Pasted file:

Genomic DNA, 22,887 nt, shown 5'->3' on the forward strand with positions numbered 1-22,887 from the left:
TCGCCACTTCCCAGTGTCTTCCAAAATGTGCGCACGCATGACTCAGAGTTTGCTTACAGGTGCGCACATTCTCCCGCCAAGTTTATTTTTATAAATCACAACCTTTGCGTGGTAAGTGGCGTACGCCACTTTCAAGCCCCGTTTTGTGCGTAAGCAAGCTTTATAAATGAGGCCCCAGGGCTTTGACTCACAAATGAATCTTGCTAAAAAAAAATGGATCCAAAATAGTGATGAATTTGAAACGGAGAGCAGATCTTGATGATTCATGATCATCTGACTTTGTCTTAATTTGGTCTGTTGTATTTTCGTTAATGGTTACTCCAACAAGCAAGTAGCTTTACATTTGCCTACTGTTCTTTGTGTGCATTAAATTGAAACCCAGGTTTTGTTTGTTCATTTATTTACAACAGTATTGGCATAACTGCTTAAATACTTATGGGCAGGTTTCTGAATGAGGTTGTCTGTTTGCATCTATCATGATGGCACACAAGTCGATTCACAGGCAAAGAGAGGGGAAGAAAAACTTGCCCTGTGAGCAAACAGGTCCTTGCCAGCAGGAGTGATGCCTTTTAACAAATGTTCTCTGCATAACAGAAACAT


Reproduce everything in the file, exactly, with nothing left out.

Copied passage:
Genomic DNA, 22,887 nt, shown 5'->3' on the forward strand with positions numbered 1-22,887 from the left:
TCGCCACTTCCCAGTGTCTTCCAAAATGTGCGCACGCATGACTCAGAGTTTGCTTACAGGTGCGCACATTCTCCCGCCAAGTTTATTTTTATAAATCACAACCTTTGCGTGGTAAGTGGCGTACGCCACTTTCAAGCCCCGTTTTGTGCGTAAGCAAGCTTTATAAATGAGGCCCCAGGGCTTTGACTCACAAATGAATCTTGCTAAAAAAAAATGGATCCAAAATAGTGATGAATTTGAAACGGAGAGCAGATCTTGATGATTCATGATCATCTGACTTTGTCTTAATTTGGTCTGTTGTATTTTCGTTAATGGTTACTCCAACAAGCAAGTAGCTTTACATTTGCCTACTGTTCTTTGTGTGCATTAAATTGAAACCCAGGTTTTGTTTGTTCATTTATTTACAACAGTATTGGCATAACTGCTTAAATACTTATGGGCAGGTTTCTGAATGAGGTTGTCTGTTTGCATCTATCATGATGGCACACAAGTCGATTCACAGGCAAAGAGAGGGGAAGAAAAACTTGCCCTGTGAGCAAACAGGTCCTTGCCAGCAGGAGTGATGCCTTTTAACAAATGTTCTCTGCATAACAGAAACAT